Panelists will discuss how a distinctive leaders training
program has impacted the lives of its participants over
the past 40 years. The focus will be on how training can
relay more than knowledge and skills but also influence
values having the potential to effect broader social change.
While many programs focus on skills and knowledge
development alone, the Asian Rural institute (ARI) located
in Tochigi Prefecture, aims to also transfer values which
bring about more equitable and just communities. Stories
from research as well as from current staff and former
participants will share some of the changes experienced
by individuals and how they are able to impact their local
Introduction to the Panelists
Tomoko Arakawa, ARI Director
Tomoko has been engaged in the work of nurturing and
training grassroots rural community leaders from developing
countries at the Asian Rural Institute (ARI) in Tochigi
prefecture since 1995. She is the new Director as of April
2015, after serving as served as the General Manager /
Associate Director since 2009 and Curriculum Director
(2003-2009). In 1995, after working as an English and
Japanese language teacher at junior high schools for several
years, she completed her MA in Sociology at Michigan State
University. She graduated from International Christian
University in Tokyo in 1990.
Sarajean Rossitto ARI Assessment Project Coordinator,
Tokyo-based Nonprofit NGO consultant
Sarajean facilitates workshops, seminars and projects aimed
at developing skills, organizational capacity, the
understanding of global issues and effective partnerships.
She has worked for 20 years with nonprofit organizations
in Japan and the US, including the Japan Platform,
Give2Asia Foundation, ARK, TELL, For Empowering Women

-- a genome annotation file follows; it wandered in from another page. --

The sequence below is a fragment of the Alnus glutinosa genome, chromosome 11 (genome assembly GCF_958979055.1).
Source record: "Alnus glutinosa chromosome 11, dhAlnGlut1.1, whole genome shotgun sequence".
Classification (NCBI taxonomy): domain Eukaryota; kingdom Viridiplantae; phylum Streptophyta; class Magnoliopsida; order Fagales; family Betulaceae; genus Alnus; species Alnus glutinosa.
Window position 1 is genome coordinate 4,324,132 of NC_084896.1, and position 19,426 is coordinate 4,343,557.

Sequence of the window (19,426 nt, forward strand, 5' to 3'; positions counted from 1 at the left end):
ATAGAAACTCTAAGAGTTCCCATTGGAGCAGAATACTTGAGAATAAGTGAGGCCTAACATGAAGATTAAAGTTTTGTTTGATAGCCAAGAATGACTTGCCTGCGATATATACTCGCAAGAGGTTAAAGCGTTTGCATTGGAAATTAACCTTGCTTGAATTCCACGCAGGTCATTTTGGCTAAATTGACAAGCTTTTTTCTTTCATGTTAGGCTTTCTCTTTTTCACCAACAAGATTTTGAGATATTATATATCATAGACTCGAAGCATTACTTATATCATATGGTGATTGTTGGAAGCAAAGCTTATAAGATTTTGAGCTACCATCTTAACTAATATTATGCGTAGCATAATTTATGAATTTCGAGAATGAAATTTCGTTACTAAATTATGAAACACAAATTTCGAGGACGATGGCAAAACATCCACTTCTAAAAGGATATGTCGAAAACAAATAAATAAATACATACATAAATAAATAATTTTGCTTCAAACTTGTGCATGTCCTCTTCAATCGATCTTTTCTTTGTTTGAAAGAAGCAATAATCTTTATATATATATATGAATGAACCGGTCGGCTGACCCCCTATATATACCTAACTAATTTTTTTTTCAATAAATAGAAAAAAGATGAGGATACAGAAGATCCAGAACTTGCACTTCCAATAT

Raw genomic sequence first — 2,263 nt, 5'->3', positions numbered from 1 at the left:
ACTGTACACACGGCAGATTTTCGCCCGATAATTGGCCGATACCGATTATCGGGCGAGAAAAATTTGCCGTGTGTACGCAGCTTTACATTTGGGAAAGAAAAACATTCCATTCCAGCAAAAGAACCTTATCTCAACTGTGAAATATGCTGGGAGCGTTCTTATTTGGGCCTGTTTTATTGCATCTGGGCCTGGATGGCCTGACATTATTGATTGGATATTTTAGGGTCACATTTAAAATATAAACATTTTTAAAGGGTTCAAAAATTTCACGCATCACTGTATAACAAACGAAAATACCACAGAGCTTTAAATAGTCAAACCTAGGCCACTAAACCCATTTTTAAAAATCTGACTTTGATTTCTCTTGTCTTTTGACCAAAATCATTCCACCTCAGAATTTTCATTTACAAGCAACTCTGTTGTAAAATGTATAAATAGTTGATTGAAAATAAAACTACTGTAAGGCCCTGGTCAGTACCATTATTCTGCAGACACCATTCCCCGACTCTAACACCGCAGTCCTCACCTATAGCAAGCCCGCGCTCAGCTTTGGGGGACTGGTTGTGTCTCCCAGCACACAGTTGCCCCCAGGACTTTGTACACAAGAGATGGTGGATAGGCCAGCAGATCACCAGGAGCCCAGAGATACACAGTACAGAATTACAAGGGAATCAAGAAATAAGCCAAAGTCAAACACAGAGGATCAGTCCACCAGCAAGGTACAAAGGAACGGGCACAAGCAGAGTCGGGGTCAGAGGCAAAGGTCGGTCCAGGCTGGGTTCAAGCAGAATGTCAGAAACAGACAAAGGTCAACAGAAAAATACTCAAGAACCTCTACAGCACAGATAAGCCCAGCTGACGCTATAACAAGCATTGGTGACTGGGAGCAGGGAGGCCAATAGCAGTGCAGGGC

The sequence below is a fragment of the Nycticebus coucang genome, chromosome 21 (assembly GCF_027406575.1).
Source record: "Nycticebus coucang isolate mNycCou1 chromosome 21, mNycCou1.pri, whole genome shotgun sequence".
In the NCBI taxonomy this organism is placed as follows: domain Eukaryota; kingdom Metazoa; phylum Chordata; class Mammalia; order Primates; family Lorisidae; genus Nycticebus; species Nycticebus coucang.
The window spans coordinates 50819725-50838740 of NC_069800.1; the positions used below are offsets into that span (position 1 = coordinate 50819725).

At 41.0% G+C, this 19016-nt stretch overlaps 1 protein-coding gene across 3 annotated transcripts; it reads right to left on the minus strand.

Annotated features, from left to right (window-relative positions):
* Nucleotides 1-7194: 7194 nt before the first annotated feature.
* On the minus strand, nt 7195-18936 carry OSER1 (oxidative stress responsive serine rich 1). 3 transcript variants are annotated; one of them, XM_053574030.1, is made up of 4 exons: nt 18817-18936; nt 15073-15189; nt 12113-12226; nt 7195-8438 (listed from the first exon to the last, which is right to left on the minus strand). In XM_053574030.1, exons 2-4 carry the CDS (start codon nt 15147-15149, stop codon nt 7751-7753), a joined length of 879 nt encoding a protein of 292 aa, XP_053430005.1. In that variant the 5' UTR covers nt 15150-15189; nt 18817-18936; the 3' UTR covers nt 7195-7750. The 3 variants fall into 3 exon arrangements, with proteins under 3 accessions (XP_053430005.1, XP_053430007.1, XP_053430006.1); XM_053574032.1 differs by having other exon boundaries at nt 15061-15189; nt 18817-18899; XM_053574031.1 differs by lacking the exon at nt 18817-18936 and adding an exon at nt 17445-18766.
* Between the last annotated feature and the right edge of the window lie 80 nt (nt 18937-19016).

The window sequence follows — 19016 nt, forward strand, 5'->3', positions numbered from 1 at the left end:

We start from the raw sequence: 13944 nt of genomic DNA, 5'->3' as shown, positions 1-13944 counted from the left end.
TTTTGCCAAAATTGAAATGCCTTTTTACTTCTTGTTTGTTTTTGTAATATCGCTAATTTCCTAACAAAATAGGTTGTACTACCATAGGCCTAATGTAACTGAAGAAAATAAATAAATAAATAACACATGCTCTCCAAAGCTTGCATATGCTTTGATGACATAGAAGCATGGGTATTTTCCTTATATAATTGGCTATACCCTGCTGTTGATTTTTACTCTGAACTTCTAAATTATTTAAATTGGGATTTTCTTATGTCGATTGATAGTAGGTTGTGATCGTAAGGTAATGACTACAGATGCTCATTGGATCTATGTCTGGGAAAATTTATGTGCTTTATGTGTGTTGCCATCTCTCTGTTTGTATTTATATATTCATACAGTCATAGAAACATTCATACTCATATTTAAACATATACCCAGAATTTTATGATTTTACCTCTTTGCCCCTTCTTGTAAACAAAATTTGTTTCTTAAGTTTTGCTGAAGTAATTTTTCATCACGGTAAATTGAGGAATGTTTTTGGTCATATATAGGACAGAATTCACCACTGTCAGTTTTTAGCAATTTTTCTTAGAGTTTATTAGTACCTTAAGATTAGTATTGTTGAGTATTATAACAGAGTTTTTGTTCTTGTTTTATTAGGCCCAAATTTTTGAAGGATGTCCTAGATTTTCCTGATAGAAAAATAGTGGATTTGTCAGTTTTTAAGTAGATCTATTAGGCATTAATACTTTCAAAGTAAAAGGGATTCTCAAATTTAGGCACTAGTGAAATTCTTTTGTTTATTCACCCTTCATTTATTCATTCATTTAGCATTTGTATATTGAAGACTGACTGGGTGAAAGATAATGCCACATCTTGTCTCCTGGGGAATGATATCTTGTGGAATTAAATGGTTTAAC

Japan (FEW) and Mirai no Mori. She has facilitated
training programs through JICA, Temple University and
has taught a course on NGOs at Sophia since Fall 2012. She
holds a Master’s degree from Columbia University where
she focused on human rights in northeast Asia.
Zachivolu Rhakho, (Acivo) Nagaland, India
(Northeast state of India)
After graduating from ARI in 2000, Acivo worked for the
Women’s department of CBCC (Chakhesang Baptist Church Council)
promoting organic farming, micro credit and traditional
culture with women in mountain areas. In 2009, she was an
ARI Training Assistant and then became an ARI staff member
for one year in the International relations section. From
2011 to 2012 she worked in Cambodia, as a manager of a
dormitory for students from rural areas and a coordinator
of agriculture project in Preah Vihear. In 2013 Achivo
returned to ARI to serve as the person in charge of meal
Rev. Bernard Timothy Appau, (Timo) Ghana
After graduating from ARI in 2001, Timo served local churches
in Ghana as a pastor while working his own farm and being
involved in rural development work. He also was engaged in
the support of HIV/AID patients and their families and the
eradication of Malaria. He was an ARI Training Assistant in
2007 and from 2008 he joined the ARI Community Life staff.
He has also been an instructor for poultry farming as well.
Since 2009, he has been a lecturer in the Utsunomiya
University International Carreer Development English Camp.
Richard Gardner is Professor of Religion
in the Faculty of Liberal Arts, Sophia University, and
editor of Monumenta Nipponica.
David H. Slater is a Professor of Cultural
Anthropology in the Faculty of Liberal Arts, Sophia University,
and the Director of The Institute of Comparative Culture.
In English; no translation.
Open to all, no prior registration necessary
Date & Time
28 April, 19:00-21:00
Sophia University, bldg. 10, room 301.
Access: Yotsuya station (JR, Marunouchi and Namboku subway lines)
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